The Nissan LEAF: Is “Pretty Good” Good Enough?

Business Insider Has a new report that focuses on the 2022 Nissan LEAF, the least expensive electric car you can buy in America today. Thanks to a recent $6,500 price cut that applies to most trim levels, the base LEAF is now $28,425, including a delivery charge of $1,025. The LEAF is still eligible for the federal tax credit of up to $7,500, so in theory, you park a brand new base model in your driveway for $20,925. That’s one third of the price of an average EV in America today, which is $60,000 according to Edmunds.

The Pros of the Nissan LEAF

For that price, you get a brand new electric car that is roomy, comfortable, peppy, and quiet, with no tailpipe emissions. In addition, it comes with such driver assistance features as blind spot monitoring, lane keeping assistance, automatic emergency braking with pedestrian detection, and reverse automatic braking. It also makes one pedal driving possible and supports both Apple Car Play and Android Auto.

BI says, “The LEAF’s cabin feels nice and spacious, and there’s plenty of headroom for rear passengers thanks to the hatchback’s tall, horizontal roofline. The Leaf affords 23.6 cubic feet of cargo space behind the back seats, more than the Tesla Model 3, Chevrolet Bolt, or Hyundai Kona Electric. But the Leaf’s rear seats don’t fold completely flat.”

The Nissan LEAF’s Cons

The base LEAF comes with a 40 kWh battery and has an EPA rating of 149 miles. Those of us who drive electric cars know that a number of factors affect how far we can travel on a single battery charge. Things like low temperature, hilly terrain, and speed can shorten those EPA estimates significantly. So it’s fair to say the base LEAF is a poor choice if you’re planning to strap your long boards to the roof and go shoot the curl off the beach at La Jolla.

There is one other factor that is a pretty strong negative for the LEAF. DC fast charging requires a CHAdeMo charger — if you can find one. An early leader in EV charging technology, the Japanese standard is now passé in the US, having been supplanted by CCS. You can argue till the cows come home about which standard is better, but that discussion is irrelevant. Like the great VHS vs BetaMax and 8-track vs cassette debates of the past, CCS won and CHAdeMO lost. Get used to it, get over it, and move on. The LEAF also has a J1772 port, but if you are relying on that for road trips, plan on stopping for several hours each time you need to plug in.

The Nissan LEAF Experience

I owned a 2015 Nissan LEAF base model for 4 years and it was a fine car. It didn’t do anything spectacularly well, but it was reliable and comfortable to drive. For over a year, it was my only vehicle and it was fine for 99% of my driving needs, provided I managed its limited range (about 80 miles) carefully. Twice during that year I needed to rent a car for longer trips, but spending $15 a month for electricity and just $18 once for a pair of new wiper blades during that 4 years made the tradeoffs more than tolerable.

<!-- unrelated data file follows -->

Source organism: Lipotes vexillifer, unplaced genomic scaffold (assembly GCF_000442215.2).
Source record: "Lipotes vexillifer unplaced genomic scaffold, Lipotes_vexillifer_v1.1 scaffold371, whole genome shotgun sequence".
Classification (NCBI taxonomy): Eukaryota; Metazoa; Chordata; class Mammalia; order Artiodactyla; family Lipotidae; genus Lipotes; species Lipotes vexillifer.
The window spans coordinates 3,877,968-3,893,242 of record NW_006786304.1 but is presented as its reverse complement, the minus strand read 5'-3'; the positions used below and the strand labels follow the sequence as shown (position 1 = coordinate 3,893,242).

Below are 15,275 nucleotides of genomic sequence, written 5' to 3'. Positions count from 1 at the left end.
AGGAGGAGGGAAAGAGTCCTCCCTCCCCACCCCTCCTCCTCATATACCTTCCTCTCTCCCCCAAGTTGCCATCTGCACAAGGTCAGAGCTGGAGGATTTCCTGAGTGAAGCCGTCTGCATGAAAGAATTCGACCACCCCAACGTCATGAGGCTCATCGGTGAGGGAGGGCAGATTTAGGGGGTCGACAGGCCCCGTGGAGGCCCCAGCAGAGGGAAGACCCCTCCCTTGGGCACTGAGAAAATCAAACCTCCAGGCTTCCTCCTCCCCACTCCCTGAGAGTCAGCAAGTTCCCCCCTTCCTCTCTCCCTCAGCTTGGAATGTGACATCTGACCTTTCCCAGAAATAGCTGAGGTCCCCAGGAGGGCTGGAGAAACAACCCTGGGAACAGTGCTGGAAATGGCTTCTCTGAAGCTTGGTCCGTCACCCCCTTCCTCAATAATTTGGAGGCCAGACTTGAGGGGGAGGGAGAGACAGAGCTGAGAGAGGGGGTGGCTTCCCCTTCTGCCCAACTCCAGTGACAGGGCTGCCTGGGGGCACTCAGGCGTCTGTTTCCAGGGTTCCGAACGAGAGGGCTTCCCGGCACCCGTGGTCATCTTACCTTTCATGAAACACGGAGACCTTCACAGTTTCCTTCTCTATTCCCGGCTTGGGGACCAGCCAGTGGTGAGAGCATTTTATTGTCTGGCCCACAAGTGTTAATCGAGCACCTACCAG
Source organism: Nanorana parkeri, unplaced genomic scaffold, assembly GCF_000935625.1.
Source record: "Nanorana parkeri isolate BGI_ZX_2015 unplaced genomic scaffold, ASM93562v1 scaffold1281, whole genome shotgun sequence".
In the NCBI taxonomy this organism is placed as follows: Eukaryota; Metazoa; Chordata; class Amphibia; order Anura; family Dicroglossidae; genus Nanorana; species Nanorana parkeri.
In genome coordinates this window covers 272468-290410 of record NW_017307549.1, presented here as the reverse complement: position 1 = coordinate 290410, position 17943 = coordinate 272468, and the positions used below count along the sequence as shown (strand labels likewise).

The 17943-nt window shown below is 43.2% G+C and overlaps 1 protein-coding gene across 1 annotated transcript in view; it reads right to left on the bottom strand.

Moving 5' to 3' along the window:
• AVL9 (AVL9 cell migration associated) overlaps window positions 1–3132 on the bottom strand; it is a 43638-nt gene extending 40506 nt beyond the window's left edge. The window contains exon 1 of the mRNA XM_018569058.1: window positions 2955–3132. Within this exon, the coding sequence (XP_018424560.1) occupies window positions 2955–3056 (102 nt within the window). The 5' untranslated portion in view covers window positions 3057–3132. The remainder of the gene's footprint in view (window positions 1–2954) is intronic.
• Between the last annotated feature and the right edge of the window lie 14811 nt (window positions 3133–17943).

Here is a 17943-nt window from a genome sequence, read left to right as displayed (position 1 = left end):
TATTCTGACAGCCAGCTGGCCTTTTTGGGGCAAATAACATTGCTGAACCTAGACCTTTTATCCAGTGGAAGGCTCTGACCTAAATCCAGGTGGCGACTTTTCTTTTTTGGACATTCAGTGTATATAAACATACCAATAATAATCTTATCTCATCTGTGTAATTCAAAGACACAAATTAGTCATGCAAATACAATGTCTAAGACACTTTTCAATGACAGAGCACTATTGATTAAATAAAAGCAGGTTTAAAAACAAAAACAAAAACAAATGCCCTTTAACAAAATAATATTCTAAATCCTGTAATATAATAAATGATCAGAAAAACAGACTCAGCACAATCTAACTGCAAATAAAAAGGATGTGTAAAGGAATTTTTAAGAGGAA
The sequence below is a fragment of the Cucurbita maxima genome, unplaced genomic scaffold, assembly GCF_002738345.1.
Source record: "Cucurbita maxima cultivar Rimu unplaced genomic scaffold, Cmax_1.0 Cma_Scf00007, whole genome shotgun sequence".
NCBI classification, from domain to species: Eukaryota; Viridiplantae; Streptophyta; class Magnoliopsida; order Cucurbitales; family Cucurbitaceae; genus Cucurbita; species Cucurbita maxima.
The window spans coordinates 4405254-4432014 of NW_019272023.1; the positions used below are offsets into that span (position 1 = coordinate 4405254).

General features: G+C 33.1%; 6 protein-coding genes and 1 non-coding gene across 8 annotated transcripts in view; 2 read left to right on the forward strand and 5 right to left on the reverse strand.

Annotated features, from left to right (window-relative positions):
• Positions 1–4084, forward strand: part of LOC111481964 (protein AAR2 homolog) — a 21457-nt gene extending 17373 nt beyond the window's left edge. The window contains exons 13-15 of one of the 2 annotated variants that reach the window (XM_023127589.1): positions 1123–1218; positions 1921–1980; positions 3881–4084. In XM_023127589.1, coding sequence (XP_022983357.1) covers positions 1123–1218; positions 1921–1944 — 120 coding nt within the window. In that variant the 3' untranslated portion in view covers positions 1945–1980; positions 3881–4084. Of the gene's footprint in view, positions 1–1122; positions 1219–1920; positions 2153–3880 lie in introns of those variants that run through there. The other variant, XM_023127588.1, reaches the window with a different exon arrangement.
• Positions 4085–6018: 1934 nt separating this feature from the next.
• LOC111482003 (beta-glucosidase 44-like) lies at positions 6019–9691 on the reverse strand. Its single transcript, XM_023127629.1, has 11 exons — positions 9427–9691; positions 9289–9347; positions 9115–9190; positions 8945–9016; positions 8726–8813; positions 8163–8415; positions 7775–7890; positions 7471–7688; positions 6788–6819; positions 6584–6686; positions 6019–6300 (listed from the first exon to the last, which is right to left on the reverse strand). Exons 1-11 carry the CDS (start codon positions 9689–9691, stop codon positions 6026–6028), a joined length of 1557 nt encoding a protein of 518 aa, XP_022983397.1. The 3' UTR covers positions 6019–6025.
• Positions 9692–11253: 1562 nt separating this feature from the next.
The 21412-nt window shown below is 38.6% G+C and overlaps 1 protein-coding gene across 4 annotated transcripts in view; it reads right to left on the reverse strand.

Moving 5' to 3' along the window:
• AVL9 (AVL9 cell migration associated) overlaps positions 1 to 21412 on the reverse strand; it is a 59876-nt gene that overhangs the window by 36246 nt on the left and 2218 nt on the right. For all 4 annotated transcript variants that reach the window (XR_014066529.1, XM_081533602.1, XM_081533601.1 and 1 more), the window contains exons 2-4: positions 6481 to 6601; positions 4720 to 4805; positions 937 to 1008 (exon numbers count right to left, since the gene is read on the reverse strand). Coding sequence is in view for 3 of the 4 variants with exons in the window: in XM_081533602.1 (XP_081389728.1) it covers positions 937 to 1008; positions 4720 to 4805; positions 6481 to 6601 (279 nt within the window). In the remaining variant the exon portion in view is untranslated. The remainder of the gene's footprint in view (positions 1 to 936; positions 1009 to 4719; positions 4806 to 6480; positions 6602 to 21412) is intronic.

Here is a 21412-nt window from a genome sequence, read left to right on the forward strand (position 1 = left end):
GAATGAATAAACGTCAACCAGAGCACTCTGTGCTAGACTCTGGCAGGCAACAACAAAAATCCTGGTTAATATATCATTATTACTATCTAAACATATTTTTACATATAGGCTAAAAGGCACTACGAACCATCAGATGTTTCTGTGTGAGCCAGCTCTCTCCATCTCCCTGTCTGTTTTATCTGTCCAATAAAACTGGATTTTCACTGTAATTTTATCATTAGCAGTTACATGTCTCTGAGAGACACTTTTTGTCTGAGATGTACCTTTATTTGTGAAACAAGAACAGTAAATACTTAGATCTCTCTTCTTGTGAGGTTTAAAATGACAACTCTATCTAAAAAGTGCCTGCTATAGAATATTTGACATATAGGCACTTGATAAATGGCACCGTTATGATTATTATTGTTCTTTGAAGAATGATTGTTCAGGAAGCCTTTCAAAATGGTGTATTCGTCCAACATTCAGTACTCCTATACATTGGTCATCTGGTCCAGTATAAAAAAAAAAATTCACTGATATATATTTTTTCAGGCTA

The Business Insider Report is flawed because it is supposed to be about America’s cheapest electric car but instead, the author drove a Plus model, which comes with the larger 62 kWh battery and costs about $5,000 more. That car has a range of 226 miles — better, but still not great. [If you’re writing about the cheapest electric car, that’s the car you should drive. Just my two cents.] Even the Plus is saddled with obsolete charging technology and Nissan has the audacity to charge over $1,600 for a portable 110/220 volt charging cable — about 4 times what you can buy one for online.

While writing this article, I spent some time on the Nissan website. Navigating the site to gather information about different trim levels for the LEAF is clunky and frustrating. It seems Nissan hasn’t devoted much thought to that part of its online sales strategy. To make matters worse, the official web page has inaccurate EPA range information that shows the car has far less range than it does. Unforgivable.

My local Nissan dealer makes no mention of the LEAF whatsoever. It is not listed as an available offering from Nissan and its website shows none in inventory. Inexcusable.

The Takeaway

The Business Insider Report focuses primarily on the limited range of the base LEAF. But the truth is, it has more than enough range for most people most of the time. The typical owner will be able to drive it and only plug in at home once or twice a week.

Not everyone can afford a $60,000 Tesla Model Y or a $112,000 Hummer EV. And not everyone needs 400 miles of range. I think of the LEAF as a gateway to the EV revolution. It gets people used to one pedal driving and the satisfying urge of a electric motor when you press on the exhilarator. And you won’t feel like you are driving a cheap car in one.

One of the cars I rented last year was a Chevy Spark, a car that screams,”I know I’m driving a crappy car but it’s all I can afford.” It was distinctly uncomfortable and a little scary to drive on the highway. People will never need to apologize for driving a LEAF. It’s a real car. If you can live with the limited range, it’s a great car for the money. What’s wrong with that?


 

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